Street Fight (film)

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Street Fight
Promotional poster for Street Fight
Directed byMarshall Curry
Written byMarshall Curry
Produced byMarshall Curry
StarringCory Booker
Sharpe James
Al Sharpton
CinematographyMarshall Curry
Edited byMarshall Curry
Rachel Kittner
Mary Manhardt
Music byJames Baxter
Marshall Curry Productions
Distributed byArgot Pictures (theatrical)
PBS (television)
Release dates
  • April 23, 2005 (2005-04-23) (Tribeca Film Festival)
  • November 5, 2005 (2005-11-05) (United States)
Running time
83 minutes
CountryUnited States
Box office$4,779

Street Fight is a 2005 documentary film by Marshall Curry, chronicling the 2002 Newark mayoral election which pitted upstart Cory Booker against the incumbent Sharpe James for Mayor of Newark, New Jersey. Other credits include Rory Kennedy (executive producer), Liz Garbus (executive producer), Mary Manhardt (additional editor), Marisa Karplus (associate producer), Catherine Jones (associate producer), and Adam Etline (story consultant). Street Fight screened at the 2005 Tribeca Film Festival and was later aired on the PBS series P.O.V. on July 5, 2005, and CBC Newsworld in Canada on May 7, 2006. The film was nominated for an Academy Award for Best Documentary Feature.


The film details the hard-fought mayoral campaign by a young community activist and City Council member (Booker) against a 16-year incumbent mayor (James) with a powerful political machine. The documentary follows Booker and several of his campaign workers from their early days of door-knocking on Newark streets through the campaign's dramatic conclusion.

Through the course of the film, Booker's living conditions, race, ethnicity, religion, sexuality, political affiliations, and position in Newark are questioned. From 1998 to 2006, Booker lived in Brick Towers, one of the city's worst public housing buildings, which some accused to be a tactic for acceptance by his constituents. As the election campaigns escalate, Booker receives endorsements from Spike Lee, Cornel West, and other prominent African American figures.

The movie brings to light many issues plaguing minority communities in Newark and reveals how the city government has failed to acknowledge these issues. The film also raises questions of race and what it means to be "black", as Sharpe James questions Booker's African American heritage and roots to his community.

Curry captures on film corrupt attempts by James and city employees, including both police and code enforcement, to sabotage Booker's campaign by using tactics that include shutting down local businesses that hold Booker fundraisers, demoting city workers who support Booker and demolishing Booker signs in violation of a standing order by a federal judge, in what becomes a true urban political "street fight".

In one memorable scene, city police assault the documentary maker on a public sidewalk for filming the mayor, breaking the microphone off his camera in broad daylight in front of other journalists.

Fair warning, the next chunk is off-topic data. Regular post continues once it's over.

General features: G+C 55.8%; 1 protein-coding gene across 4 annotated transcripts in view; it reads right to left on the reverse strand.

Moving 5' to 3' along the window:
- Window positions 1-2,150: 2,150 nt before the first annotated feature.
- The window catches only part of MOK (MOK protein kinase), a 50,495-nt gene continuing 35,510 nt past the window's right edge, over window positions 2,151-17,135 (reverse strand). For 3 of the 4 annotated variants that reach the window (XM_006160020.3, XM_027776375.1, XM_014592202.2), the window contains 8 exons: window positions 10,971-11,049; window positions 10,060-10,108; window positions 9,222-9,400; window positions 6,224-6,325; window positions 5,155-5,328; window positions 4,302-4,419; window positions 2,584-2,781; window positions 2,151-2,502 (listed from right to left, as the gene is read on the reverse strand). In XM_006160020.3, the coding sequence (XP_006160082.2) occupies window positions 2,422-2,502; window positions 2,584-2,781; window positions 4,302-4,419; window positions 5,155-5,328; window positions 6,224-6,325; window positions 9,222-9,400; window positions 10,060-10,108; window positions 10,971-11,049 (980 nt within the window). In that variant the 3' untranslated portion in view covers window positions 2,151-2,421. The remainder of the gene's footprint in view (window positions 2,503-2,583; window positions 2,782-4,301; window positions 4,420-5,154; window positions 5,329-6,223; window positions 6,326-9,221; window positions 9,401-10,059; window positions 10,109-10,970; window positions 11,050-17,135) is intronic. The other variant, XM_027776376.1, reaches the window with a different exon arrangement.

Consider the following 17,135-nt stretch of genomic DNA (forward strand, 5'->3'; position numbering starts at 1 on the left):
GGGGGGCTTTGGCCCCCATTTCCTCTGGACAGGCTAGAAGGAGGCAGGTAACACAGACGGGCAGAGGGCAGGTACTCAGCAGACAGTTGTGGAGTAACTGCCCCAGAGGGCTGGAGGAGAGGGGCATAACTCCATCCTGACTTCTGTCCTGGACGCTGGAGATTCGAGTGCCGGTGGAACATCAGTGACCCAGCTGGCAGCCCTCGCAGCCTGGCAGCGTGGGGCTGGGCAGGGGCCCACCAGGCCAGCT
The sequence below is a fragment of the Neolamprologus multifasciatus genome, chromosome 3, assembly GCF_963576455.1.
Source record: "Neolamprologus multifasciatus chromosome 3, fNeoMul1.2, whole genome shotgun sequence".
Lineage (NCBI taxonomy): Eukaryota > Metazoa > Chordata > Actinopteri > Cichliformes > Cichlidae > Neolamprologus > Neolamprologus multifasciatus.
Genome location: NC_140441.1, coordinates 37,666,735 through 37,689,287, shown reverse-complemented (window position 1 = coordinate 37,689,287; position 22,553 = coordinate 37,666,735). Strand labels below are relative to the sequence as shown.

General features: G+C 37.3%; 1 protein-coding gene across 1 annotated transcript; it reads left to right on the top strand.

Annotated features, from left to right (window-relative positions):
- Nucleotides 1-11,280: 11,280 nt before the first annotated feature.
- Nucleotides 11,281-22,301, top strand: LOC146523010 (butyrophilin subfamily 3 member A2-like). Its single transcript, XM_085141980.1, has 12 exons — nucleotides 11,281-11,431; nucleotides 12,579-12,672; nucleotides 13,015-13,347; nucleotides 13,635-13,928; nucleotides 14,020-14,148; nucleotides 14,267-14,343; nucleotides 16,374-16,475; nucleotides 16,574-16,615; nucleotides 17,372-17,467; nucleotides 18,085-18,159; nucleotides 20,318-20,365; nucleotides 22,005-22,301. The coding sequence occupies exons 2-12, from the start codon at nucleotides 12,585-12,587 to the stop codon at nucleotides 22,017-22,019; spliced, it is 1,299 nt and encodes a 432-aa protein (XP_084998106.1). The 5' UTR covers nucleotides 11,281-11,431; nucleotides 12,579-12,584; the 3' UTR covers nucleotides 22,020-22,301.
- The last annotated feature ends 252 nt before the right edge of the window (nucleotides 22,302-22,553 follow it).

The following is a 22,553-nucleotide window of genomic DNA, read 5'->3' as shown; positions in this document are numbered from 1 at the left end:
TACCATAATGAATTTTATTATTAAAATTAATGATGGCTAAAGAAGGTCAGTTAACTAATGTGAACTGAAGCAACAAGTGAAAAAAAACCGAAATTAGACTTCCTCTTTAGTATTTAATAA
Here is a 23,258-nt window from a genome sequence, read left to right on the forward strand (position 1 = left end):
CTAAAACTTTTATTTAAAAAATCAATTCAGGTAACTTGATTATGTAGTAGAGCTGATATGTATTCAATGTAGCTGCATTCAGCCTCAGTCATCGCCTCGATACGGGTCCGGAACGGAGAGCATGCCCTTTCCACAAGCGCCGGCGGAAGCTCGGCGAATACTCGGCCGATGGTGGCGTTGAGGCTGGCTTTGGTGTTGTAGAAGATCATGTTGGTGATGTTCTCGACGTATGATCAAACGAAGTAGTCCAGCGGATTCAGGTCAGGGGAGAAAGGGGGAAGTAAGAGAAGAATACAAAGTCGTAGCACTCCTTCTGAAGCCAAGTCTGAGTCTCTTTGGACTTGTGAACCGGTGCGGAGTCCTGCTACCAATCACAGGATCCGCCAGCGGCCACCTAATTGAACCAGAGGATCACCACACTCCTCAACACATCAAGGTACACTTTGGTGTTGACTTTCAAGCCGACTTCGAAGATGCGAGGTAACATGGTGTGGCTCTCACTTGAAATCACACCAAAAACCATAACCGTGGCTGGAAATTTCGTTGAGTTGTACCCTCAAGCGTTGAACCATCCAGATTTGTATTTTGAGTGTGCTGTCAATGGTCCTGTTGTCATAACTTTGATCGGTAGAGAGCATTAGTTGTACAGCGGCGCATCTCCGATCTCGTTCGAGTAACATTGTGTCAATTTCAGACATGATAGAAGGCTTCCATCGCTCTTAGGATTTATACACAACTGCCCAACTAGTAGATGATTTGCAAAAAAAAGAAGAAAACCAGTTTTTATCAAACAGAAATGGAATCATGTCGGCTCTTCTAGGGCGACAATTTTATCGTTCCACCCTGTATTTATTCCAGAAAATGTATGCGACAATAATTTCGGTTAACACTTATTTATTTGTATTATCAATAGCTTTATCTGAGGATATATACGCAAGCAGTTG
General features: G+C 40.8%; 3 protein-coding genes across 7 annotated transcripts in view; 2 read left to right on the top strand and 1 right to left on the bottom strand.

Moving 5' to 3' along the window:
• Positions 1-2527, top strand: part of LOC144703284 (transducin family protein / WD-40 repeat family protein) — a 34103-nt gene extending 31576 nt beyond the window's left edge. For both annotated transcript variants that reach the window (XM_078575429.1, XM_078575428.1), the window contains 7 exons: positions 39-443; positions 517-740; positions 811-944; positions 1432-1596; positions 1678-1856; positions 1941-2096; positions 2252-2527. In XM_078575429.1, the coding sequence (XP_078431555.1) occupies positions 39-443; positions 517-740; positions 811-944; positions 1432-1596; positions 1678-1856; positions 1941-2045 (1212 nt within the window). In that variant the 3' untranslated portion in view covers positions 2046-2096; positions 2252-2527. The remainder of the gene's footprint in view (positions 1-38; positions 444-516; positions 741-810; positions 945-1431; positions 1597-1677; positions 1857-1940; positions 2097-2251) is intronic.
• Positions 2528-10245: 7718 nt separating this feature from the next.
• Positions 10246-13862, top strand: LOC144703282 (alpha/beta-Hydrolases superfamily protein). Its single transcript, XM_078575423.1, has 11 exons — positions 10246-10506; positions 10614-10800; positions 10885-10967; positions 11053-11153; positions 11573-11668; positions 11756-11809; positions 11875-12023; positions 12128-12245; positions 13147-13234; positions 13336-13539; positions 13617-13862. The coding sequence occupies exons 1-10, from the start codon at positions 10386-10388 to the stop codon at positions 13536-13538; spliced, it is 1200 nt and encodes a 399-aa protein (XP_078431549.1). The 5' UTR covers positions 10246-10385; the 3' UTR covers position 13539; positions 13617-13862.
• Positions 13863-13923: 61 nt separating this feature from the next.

Booker fell short in his 2002 bid to unseat James. In 2006, James decided not to run for a sixth term of office, and Booker defeated Ronald Rice, winning over 70% of the vote. On July 1, 2006, Booker was sworn in as the 36th Mayor of Newark. Booker went on to become a U.S. Senator for New Jersey.

In July 2007, James was indicted on federal charges. He was convicted in 2008 of five counts of fraud and sentenced to 27 months in prison.[1]

James continued to serve in the New Jersey Senate until January 8, 2008.


Street Fight was nominated for an Academy Award for Best Documentary Feature. It received a 100% fresh rating from Rotten Tomatoes based on 22 reviews, with a weighted average of 8.08/10. The site's consensus reads: "Street Fight takes an immersive ground-level look at a pivotal political race that proves illuminating, entertaining, and inspiring in equal measure".[2] It also has a score of 85 out of 100 on Metacritic, based on 11 critics, indicating "universal acclaim".[3] It was called "extraordinary" by David Denby (The New Yorker),[4] "vastly entertaining" by John Anderson (Variety),[5] and "filmmaking of the first order" by Scott Foundas (LA Weekly).[6]


See also[edit]


  1. ^ Laura Craven (16 April 2008). "Newark ex-mayor Sharpe James is convicted of fraud". Retrieved 2020-12-29.
  2. ^ "Street Fight (2005)". Rotten Tomatoes. Retrieved 1 July 2019.
  3. ^ Metacritic
  4. ^ Denby, David (27 February 2006). "Candid Cameras". The New Yorker. Retrieved 14 May 2015.
  5. ^ Anderson, John (8 June 2005). "Review: 'Street Fight'". Variety. Retrieved 14 May 2015.
  6. ^ Foundas, Scott (22 February 2006). "Dirty Deeds". LA Weekly.
  7. ^ "The 78th Academy Awards". Retrieved 14 May 2015.
  8. ^ Documentary Winners: 2006 Oscars
  9. ^ "Award-winning Racing Dreams Follows Three Tweens With Supercharged NASCAR Ambitions". PBS. Retrieved 14 May 2015.
  10. ^ "Street Fight - Filmmaker". ITVS. Retrieved 2014-06-22.
  11. ^ "2005 Hot Docs Award Archive". Hot Docs. Archived from the original on 2015-04-17. Retrieved 14 May 2015.
  12. ^ "2005 Hot Docs Awards Archive". Hot Docs. Archived from the original on 2015-04-17. Retrieved 14 May 2015.
  13. ^ "SILVERDOCS: AFI/Discovery Channel Documentary Festival Announces Festival Winners". PR Newswire. Retrieved 14 May 2015.
  14. ^ "Ashland Independent Film Festival". Retrieved 2014-06-22.

External links[edit]